Did they solve the crisis? Well, they did endorse a plan for a new bailout fund to replace the one expiring in 2013 and proposed treaty changes, but somehow that didn't calm the markets. Spain had to offer very high interest rates on its Thursday bond offerings. As mentioned before, Greece and Ireland had to accept bailout funds, which means they now take marching orders from the European Union and the IMF (International Monetary Fund). Portugal is next in line.
The European Central bank tried to reassure the markets.:
[It] said it will nearly double its capital base--a move analysts see as a strong signal to government leaders that the central bank's loans to banks and its purchases of government bonds of the regions weakest economies carry a risk. The added capital comes through a transfer of assets from each of the euro zone's 16 national banks.
Details are sketchy, but the new fund will probably run along the lines of the old one, about 750 billion euros ($992 billion). The proposed treaty will have to be agreed upon by each of the 17 members of the Eurozone. At least the language is simple. It consists of two sentences:
[I]t permits the Eurozone countries to establish a "mechanism" if "indispensable" for the health of the Euro.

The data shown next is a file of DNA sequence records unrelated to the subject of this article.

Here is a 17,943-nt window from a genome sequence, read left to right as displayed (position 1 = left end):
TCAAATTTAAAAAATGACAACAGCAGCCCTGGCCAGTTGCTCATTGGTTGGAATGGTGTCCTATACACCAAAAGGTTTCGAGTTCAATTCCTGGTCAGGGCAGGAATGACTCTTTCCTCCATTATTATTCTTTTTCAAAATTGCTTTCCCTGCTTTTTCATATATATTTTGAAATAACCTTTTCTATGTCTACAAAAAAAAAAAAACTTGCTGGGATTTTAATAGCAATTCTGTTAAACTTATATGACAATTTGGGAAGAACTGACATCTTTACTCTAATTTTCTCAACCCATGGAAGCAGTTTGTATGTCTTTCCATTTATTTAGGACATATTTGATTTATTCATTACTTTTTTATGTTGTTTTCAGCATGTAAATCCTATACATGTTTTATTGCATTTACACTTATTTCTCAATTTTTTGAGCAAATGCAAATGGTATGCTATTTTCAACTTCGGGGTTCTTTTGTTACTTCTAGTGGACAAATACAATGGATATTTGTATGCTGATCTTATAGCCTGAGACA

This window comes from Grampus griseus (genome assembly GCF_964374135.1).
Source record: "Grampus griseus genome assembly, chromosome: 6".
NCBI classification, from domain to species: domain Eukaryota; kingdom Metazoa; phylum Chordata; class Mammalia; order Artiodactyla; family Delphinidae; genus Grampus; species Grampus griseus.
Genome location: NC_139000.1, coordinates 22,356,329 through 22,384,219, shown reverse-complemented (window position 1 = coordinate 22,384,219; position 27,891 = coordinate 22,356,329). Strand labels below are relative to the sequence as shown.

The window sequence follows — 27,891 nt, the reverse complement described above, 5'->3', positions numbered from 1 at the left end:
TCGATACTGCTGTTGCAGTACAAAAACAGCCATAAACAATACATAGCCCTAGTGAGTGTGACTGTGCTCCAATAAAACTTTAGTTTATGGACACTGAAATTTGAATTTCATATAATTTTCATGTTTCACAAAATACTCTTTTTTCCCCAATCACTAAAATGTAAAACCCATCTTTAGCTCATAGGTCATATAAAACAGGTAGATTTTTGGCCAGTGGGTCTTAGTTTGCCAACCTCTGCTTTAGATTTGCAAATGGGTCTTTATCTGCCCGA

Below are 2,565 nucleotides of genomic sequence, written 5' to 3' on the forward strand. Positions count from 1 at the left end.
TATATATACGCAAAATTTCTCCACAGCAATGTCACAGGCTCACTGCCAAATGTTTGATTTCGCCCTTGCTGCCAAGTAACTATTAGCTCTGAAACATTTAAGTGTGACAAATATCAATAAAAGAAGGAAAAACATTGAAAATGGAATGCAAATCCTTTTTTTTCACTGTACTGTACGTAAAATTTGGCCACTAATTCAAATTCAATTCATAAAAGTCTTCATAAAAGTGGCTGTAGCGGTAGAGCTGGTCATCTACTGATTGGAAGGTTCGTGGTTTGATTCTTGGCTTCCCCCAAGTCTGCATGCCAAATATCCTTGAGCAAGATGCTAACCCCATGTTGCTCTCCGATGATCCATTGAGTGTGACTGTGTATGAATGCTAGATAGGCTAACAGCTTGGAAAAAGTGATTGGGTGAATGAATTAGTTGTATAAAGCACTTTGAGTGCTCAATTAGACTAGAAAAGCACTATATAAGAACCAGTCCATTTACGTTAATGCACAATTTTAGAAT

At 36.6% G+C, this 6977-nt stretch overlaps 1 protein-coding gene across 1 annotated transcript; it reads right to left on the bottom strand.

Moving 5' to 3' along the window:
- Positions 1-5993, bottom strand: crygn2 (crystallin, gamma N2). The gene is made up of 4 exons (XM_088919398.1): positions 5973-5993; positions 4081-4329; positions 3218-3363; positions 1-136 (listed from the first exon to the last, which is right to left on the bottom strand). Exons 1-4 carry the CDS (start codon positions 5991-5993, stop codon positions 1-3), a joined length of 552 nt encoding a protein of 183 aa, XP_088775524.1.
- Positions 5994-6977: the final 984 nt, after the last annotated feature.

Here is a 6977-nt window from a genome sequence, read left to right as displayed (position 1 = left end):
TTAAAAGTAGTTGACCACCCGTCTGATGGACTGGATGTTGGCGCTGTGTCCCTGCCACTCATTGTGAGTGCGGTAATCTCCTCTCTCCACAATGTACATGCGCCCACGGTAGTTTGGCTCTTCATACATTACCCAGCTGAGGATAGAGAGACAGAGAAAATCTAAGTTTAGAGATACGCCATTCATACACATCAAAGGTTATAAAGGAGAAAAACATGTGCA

That's kind of vague and broad. Shades of "systemic risk"? Or "too big to fail"? In the case of "too big to fail", the implication is that the U.S. Fed will back risk with its full faith and credit. Is this treaty language similar? What defines "indispensable"?
Zone countries need to raise about $2 trillion in 2011. To quote, "If Europe's governments fail to put their bickering aside, they risk triggering the unthinkable, the implosion of the Euro", evoking painful memories of past financial crises.
I am not writing this to encourage speculation on the downfall of the euro. I do not enjoy vultures feeding on carrion. I really want to see a solution to a very complicated, unprecedented problem.